Keeping meat and poultry plants and equipment free of pathogens is an arduous undertaking.

While many factors including high employee attrition rates affect the eradication of contaminants, perhaps the biggest obstacle is the abundance of plants and equipment that were built years ago with fewer food safety-related features now common to newer designs. 

Such buildings and machinery not only are more likely to harbor contaminants, but they also are often difficult to properly sanitize.

“Meat and poultry processing plants are a potentially rich source of pathogens,” says Larry Keener, president and chief executive officer of Seattle-based International Product Safety Consultants Inc. “The equipment and plants tend be older designs that are not meeting U.S. Department of Agriculture and U.S. Food and Drug Administration expectations for food safety.”

Much technology and plant elements are from an era where there were fewer food safety demands from regulators, he says.

“Equipment being built today is much better than those from the past,” Keener says. “Thirty years ago, Listeria wasn’t even considered a human pathogen and manufacturers would not have taken that organism into consideration with their designs.”

Among the drawbacks of older machines is the greater prospect of trapping food particles and residues around such components as nuts, bolts and screws.

Equipment manufacturers now typically take more steps to enhance food safety, such as by using rounded piping, hermetic welding and stainless steel designs that are more resistant to corrosion than the aluminum and iron that were common in past devices, Keener says.

Yet while equipment often are major sources of pathogens, processing plants also can be troublesome, he says, noting many older facilities have plumbing, electrical conduits, junction boxes, wall finishes and drainage systems that can harbor bacteria.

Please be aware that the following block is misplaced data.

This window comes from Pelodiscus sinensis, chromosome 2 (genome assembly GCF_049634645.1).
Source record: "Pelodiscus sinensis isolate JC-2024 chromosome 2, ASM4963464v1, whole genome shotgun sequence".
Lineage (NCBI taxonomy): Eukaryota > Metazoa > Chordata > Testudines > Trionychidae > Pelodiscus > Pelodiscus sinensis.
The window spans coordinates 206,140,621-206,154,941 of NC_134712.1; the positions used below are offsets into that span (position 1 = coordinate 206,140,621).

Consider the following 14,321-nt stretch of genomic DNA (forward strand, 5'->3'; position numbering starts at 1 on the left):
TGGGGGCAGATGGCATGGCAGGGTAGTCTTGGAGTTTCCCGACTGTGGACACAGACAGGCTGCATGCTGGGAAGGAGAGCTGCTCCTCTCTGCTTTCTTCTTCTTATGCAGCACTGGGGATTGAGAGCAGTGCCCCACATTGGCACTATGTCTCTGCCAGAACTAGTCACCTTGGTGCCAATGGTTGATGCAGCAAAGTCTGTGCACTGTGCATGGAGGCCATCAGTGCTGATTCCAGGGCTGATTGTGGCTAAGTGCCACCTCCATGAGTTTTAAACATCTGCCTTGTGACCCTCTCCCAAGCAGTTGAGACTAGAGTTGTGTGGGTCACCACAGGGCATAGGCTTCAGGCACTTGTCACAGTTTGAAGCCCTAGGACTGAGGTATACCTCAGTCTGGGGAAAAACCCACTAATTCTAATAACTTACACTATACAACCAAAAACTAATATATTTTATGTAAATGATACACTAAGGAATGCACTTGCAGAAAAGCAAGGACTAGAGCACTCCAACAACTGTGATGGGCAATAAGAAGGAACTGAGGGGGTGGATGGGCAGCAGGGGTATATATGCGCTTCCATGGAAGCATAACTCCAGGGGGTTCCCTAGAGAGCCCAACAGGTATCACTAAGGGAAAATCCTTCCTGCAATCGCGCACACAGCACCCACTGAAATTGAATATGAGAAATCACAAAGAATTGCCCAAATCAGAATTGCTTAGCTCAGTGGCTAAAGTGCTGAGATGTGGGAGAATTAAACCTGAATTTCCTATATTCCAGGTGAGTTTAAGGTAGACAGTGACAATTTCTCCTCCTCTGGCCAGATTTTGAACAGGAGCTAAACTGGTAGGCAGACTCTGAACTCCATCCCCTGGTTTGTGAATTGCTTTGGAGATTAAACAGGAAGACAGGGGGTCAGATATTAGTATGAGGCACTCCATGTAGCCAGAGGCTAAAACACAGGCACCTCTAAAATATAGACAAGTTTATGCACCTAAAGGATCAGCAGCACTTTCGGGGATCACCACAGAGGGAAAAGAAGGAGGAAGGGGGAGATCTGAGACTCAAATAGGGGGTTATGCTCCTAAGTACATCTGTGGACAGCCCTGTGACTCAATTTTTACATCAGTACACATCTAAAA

“Contractors who built the processing equipment and factories were not necessarily specialists with an understanding of food safety,” Keener says. 

In addition to focusing on possible contamination when leveraging plants and equipment, operators can better prevent the growth of bacteria by making it easier to sanitize all areas of facilities.

Apparatus, for instance, should be at least 18 to 36 inches above the floor to make it simpler for workers to clean under the equipment, Keener says, noting devices also must be kept away from the corners of facilities for clearer access to the sites.

It also is essential to limit the amount of equipment in each area to reduce the prospect of pathogens spreading among devices, while also reducing the workload of sanitation crews who frequently are understaffed, says Tim Cox, vice president of operations for Cox Consultants Inc., a Bennett, N.C.-based sanitation consultancy that works with meat and poultry operators.

Plant managers, meanwhile, should work closely with chemical suppliers to ensure they are leveraging the most effective cleaning elements for their situations, says Alan Grant, senior manager, food safety management, for NSF International, an Ann Arbor, Mich.-based public health certification and training firm.

It is crucial the suppliers themselves are well versed on the sanitizing needs of each facility, Cox says.

Such companies need to understand the cleaning regulations that plants must follow and the effect specific chemicals will have on contaminants, he says.

Among the most common bacteria in meat and poultry plants is Listeria monocytogenes, which has the ability to grow at temperatures as low as 32 degrees Fahrenheit and can multiply at typical refrigeration temperatures, making it difficult to control, Grant says.

Visibility issues also add to the difficultly of adequately sanitizing all areas of plants, Grant says.

“A combination of hot water and efficient chemicals are needed, but a cold room and hot water creates the additional challenge of having to deal with high levels of fog and condensation during sanitation shifts,” he says.

Additional measures that can enable operators to better deal with the myriad issues is the leveraging of no-rinse sanitizers and having employees clean their work stations with sanitizers in spray bottles throughout their shifts, Grant says.

Plants also can follow the North American Meat Institute’s principles of sanitary design, which includes color coding equipment to identify high- and low-risk cleaning areas and using easy-to-clean construction materials for production areas, walls and floors, he says.